The racist history of the US revisited - ABDULLAH MURADOĞLU

The racist history of the US revisited

The insulting statements U.S. President Donald Trump made about African countries, Haiti and El Salvador in a meeting he had with Republican and Democratic senators put American diplomats working in these countries in a tight spot. After Trump’s racist remarks, John Feeley, the U.S. ambassador to Panama resigned. The American diplomats in Africa are trying to clean the air polluted by Trump.

Even though Trump says he did not use the epithet “shithole” for the said countries, people don’t seem to believe him. Republican Senators Tom Cotton and David Perdue said they can’t remember if Trump used those insulting words for Africa. I’d be very surprised if they did! Republican Lindsay Graham, who attended the same meeting, admits that Trump used those words. Right wing journalists defending Trump have been adding fuel to the fire by publishing statistics of countries on the occasion of “World Toilet Day.” 

Trump’s remarks about Africa, Haiti and El Salvador set off the controversies of racism and racial discrimination in the U.S. The controversies show that the American community is divided into two on these subjects. Many people see this division as “the new U.S. Civil War.” It is not discussed in our media much, but conflicts between the group named Antifa (Anti-fascists) and White Supremacists are becoming more intense.

A woman died and 19 were injured during the conflicts between the two groups in the Charlottesville, Virginia, where a white supremacist rammed his car into the Antifa group. Trump’s comments on this incident caused some controversy as well.

The fact that Trump associated white supremacists with the anti-racists received wide reaction. So much so that the White House National Economic Council Director Gary Cohn almost resigned. Cohn’s resignation was prevented by the White House Chief of Staff General John Kelly. Secretary of State Rex Tillerson said, “The president speaks for himself” on the matter. The far right news site, Breitbart News, commenced a smear campaign on the Secretary of the State after his comments.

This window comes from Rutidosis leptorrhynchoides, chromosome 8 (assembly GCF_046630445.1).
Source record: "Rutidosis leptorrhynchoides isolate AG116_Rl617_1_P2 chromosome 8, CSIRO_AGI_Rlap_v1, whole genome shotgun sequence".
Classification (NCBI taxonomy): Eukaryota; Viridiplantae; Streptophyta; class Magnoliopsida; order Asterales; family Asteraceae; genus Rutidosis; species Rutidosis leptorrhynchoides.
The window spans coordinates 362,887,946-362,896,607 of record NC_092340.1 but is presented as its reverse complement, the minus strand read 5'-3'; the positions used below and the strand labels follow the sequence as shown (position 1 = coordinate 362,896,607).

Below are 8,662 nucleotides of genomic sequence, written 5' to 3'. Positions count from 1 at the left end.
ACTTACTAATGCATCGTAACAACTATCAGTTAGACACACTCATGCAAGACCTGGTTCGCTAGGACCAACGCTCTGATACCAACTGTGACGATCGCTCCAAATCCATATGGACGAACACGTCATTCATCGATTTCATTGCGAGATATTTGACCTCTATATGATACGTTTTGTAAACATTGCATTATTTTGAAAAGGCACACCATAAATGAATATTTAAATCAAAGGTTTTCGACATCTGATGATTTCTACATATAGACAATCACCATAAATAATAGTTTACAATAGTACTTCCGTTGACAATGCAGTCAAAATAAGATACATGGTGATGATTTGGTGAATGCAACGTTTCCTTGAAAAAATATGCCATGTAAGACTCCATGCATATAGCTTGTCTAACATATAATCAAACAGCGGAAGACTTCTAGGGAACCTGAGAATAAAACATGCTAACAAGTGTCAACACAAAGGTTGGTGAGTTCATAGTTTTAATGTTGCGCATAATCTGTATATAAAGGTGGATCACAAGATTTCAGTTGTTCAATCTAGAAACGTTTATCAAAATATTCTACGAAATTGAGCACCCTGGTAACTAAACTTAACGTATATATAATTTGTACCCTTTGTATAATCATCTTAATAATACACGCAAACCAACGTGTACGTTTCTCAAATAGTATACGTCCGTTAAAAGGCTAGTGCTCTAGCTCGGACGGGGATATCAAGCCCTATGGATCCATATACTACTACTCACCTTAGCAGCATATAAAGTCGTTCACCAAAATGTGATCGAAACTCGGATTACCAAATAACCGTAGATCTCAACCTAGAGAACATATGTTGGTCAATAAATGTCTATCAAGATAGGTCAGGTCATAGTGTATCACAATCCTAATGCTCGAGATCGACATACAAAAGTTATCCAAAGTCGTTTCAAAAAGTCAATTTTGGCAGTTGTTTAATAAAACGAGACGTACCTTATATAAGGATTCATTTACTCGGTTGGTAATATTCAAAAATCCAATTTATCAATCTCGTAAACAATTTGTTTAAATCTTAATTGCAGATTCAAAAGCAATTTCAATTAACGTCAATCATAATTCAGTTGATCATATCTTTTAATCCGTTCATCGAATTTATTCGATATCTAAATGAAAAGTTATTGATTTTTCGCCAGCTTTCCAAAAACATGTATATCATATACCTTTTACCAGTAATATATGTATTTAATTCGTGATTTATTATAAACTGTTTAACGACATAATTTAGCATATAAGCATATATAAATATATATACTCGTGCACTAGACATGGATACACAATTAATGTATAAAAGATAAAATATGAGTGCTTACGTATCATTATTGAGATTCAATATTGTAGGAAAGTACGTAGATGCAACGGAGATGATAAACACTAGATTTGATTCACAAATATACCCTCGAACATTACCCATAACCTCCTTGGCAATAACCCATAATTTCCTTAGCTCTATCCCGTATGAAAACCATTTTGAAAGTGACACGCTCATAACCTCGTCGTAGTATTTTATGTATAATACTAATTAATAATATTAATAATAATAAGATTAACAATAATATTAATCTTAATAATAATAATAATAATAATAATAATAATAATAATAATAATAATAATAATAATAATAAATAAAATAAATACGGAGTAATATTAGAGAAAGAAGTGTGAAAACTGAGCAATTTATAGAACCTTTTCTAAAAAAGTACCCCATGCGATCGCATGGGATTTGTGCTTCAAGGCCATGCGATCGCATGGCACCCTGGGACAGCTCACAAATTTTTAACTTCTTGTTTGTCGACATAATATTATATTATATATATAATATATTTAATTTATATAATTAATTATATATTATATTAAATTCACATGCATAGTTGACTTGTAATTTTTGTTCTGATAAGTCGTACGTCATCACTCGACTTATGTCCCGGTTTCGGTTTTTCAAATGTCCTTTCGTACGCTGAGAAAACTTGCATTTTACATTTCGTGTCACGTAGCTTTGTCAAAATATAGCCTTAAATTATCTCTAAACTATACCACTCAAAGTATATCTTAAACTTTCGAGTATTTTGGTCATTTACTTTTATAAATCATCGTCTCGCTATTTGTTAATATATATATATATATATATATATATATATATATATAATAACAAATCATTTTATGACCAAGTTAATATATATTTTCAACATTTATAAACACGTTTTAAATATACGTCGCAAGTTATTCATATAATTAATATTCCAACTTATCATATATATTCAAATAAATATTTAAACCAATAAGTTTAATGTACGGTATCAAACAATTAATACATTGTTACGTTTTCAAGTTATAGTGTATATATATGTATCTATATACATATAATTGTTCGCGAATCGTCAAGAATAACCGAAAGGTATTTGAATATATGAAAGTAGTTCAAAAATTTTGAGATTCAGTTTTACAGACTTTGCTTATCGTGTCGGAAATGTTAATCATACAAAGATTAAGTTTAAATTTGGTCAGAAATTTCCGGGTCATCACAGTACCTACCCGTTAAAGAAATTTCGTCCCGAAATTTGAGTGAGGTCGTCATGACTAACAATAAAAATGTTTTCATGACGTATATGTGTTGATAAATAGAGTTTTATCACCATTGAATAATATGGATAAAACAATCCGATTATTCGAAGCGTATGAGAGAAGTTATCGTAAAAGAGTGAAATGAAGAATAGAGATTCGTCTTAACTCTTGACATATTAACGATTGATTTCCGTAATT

Trump’s latest remarks sparked racial controversies once again. Some in the media claimed that Trump’s father Fred Trump was arrested during a protest conducted by the white supremacist organization, the Ku Klux Klan, in 1920s. Lists that presented examples of Trump’s racial discriminations were published. It was interesting coincidence that these controversies coincided with the birthday of Martin Luther King, one of the icons in the fight against racism. King, who was born on  Jan. 15, 1929, was assassinated in 1968. These controversies coinciding with King’s birthday once again reminded us of the shameful and racist history of the U.S. Black people who live in the U.S. or Haiti are the grandchildren of the innocent people who were brought to the U.S. from Africa as slaves.

According to Douglas Brinkley, an author who is known for his books on U.S. presidents, “Trump is the most racist president in the history of the United States since Woodrow Wilson. In fact, Trump’s immigration policy are seen as a return to the strict immigration laws that deepened racial discrimination during the early 1920s, including the Wilson term. Controversies of racial discrimination and white supremacy is a deep wound of the U.S., which is occasionally palliated, but starts to bleed again after just a simple sentence. Trump viciously scratched this wound, causing it to bleed again. And now American diplomats are trying their best to clean this “shithole” Trump opened with his words.

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